19:04 PM

Warm and Fuzzy Wednesday - Silicon Valley Awards Do-Gooders

A glittering crowd of 1500 of Silicon Valley's top aristocracy attended the Tech Museum Awards, which hands out $50k in prizes to five organizations that are using technology to benefit humanity.

This year produced an excellent crop of winners, much better quality than a few years back when it seemed more like a high school science fair. I didn't have high expectations about the event but this time I was impressed.

Cold outside, warm inside

I still have a fundamental issue with the fact that this $2m party celebrates $250,000 in prizes, it seems there is a disconnect here. Is this Silicon Valley's warm and fuzzies night on the cheap?

I think it used to be, but it is changing, and I like the direction it is taking.

Peter Friess, who took over as President of The Tech Museum 18 months ago, has an energetic team of people such as Lisa Croel, Marketing Director, and a stellar board that includes Microsoft's Dan'l Lewin.

There are firms such as Ogilvy PR that contribute pro bono services, plus hundreds of local volunteers working behind the scenes. They have all helped transform the museum from an organization struggling with large debts, and into a Silicon Valley gem (firmly in the black).

Teaching innovation

The Tech Museum is heavily involved with local schools and clearly is hitting its mark with visiting students. I know because my 13 year old daughter Sarah loves the Tech Museum and so wanted to join me on Wednesday night.

I congratulated Mr Friess on a successful event but wondered why it wasn't being used to raise more money out of this extremely monied audience. It could be a glittering fund raising event as well as a glittering celebration of tech for humanity.

Mr Friess said he was happy with how this "modest" event was developing. Modest is good, but this crowd also responds to bold challenges, and the bigger the better, imho. Shake some money out of them...

[There were so many whales at the event that I'm surprised Greenpeace wasn't there hauling them back into the water.]

I got to chat with Frank Quattrone, chairman of the Tech Museum. He said that the Tech Museum needed to get more media coverage for its activities. Robert Scoble and myself told Mr Quattrone that as representatives of the new media we would be honored to volunteer our services for the next one.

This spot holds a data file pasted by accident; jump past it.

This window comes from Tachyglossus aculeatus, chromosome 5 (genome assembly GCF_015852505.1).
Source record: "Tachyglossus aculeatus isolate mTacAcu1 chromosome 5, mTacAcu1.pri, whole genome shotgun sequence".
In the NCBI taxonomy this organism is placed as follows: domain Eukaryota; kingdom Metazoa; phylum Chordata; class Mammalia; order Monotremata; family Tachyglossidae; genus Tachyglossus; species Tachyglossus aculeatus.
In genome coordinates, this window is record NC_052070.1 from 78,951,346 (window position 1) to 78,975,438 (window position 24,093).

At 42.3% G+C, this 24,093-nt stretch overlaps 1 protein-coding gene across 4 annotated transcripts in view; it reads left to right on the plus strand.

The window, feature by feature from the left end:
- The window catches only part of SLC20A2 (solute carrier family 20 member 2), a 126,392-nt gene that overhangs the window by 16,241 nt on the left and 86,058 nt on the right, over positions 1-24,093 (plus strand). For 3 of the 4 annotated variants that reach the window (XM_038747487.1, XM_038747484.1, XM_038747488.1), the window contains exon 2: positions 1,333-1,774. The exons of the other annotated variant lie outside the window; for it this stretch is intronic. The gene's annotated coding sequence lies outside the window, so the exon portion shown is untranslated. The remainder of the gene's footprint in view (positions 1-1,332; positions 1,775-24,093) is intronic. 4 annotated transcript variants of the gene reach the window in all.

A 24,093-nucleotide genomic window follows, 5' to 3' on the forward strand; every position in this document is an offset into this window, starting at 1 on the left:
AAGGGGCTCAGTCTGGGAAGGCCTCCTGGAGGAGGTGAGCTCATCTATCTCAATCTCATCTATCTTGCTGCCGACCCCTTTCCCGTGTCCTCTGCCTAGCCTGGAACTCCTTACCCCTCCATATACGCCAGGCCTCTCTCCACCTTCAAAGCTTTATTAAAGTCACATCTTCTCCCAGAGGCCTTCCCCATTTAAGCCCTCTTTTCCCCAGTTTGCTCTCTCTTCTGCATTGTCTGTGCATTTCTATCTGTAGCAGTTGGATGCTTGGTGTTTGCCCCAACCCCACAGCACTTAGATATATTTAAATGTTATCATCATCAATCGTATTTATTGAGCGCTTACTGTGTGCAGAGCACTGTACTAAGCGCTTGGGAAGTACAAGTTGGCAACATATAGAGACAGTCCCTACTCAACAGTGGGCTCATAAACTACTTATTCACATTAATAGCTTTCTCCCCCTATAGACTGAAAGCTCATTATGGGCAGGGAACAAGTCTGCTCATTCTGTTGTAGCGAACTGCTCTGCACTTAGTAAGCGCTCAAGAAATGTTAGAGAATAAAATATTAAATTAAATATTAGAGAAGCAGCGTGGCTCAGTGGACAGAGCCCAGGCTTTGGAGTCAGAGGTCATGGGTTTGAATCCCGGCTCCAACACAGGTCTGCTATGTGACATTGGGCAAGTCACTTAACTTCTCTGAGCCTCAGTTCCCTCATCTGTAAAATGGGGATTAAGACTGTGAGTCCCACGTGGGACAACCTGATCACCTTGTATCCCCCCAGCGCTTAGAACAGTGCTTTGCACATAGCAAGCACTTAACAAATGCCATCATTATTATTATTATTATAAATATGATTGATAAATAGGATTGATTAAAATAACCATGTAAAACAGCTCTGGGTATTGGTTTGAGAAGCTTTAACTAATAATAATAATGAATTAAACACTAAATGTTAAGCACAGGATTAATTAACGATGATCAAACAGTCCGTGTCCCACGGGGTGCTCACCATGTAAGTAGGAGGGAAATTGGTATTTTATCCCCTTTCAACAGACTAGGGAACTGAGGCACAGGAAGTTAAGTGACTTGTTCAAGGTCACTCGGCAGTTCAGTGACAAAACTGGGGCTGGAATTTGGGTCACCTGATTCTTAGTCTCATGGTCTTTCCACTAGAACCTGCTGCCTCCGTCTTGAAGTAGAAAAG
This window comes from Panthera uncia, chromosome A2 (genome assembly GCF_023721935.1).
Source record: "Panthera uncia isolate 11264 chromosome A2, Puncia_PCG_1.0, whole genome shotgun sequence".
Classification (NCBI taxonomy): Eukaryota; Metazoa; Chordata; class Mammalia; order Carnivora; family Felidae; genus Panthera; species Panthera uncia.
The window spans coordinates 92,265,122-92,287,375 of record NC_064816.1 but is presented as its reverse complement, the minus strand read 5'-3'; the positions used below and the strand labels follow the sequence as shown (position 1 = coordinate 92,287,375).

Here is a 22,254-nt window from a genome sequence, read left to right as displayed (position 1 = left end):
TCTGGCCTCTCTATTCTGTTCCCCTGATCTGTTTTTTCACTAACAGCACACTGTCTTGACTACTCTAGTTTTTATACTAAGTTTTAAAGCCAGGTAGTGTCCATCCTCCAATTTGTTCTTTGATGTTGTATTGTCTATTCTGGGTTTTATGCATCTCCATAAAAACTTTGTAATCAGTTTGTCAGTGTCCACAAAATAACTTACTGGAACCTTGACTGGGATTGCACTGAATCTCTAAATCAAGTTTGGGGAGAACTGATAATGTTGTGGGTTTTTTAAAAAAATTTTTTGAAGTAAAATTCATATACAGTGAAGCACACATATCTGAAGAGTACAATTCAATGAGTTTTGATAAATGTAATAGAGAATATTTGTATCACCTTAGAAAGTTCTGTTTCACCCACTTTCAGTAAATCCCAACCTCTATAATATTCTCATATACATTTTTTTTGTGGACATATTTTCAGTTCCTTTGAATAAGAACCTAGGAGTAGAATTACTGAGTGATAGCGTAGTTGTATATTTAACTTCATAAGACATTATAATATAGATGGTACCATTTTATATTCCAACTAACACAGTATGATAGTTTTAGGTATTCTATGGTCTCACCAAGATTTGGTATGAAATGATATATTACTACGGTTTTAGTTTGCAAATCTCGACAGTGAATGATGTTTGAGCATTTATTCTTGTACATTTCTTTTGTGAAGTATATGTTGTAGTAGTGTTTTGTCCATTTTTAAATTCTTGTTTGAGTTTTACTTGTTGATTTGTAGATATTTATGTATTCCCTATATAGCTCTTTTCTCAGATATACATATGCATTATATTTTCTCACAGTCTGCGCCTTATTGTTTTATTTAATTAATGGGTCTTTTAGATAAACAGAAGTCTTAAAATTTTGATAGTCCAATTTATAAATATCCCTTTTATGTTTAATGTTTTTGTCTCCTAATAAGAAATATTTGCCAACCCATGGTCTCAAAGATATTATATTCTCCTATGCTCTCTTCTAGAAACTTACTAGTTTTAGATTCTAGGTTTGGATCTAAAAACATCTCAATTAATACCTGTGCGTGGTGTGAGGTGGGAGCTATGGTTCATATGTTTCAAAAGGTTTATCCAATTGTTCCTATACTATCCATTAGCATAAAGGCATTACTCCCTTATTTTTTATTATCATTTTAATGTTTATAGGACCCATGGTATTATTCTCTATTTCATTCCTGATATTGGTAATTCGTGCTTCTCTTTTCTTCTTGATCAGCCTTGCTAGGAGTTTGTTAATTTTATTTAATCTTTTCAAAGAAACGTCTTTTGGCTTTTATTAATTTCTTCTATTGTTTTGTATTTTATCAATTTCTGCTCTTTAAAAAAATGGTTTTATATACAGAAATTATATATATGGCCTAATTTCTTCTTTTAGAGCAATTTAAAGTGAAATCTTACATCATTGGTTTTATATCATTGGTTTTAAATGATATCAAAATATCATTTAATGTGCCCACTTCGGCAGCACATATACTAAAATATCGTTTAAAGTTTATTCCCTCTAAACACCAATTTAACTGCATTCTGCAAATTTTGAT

Standing small and standing out

It was a stylish, good looking crowd, with many rich and famous. But the person that stood out the most and stole the entire evening was someone hardly known by anyone: Dr Helen Lee, head of the Diagnostics Development Unit based in the UK at Cambridge University.

Dr. Lee is small in stature, yet casts a giant presence. I'm hoping to catch up with her on Thursday for a video interview - please stay tuned.

A Sixth Award?

I have one final suggestion: Let's have a sixth award that celebrates using tech for humanity in Silicon Valley.

It is wonderful seeing award winners from developing nations but Silicon Valley needs to show that its own communities are thriving - yet they are not. Silicon Valley tells the world its technologies have the power to transform, yet many in its own communities are struggling.

The public school system, for example, is a joke. Public schools here are basket cases instead of showcases.

A $50k cash prize will make a difference in a developing region of the world--tech or no tech. That's easy. Let's find out how can tech make a difference in this community.

[Will anyone step up to fund such a prize? You'll get your name next to the likes of Intel (an SVW sponsor), Applied Materials, Accenture, Microsoft, SanDisk and others...]

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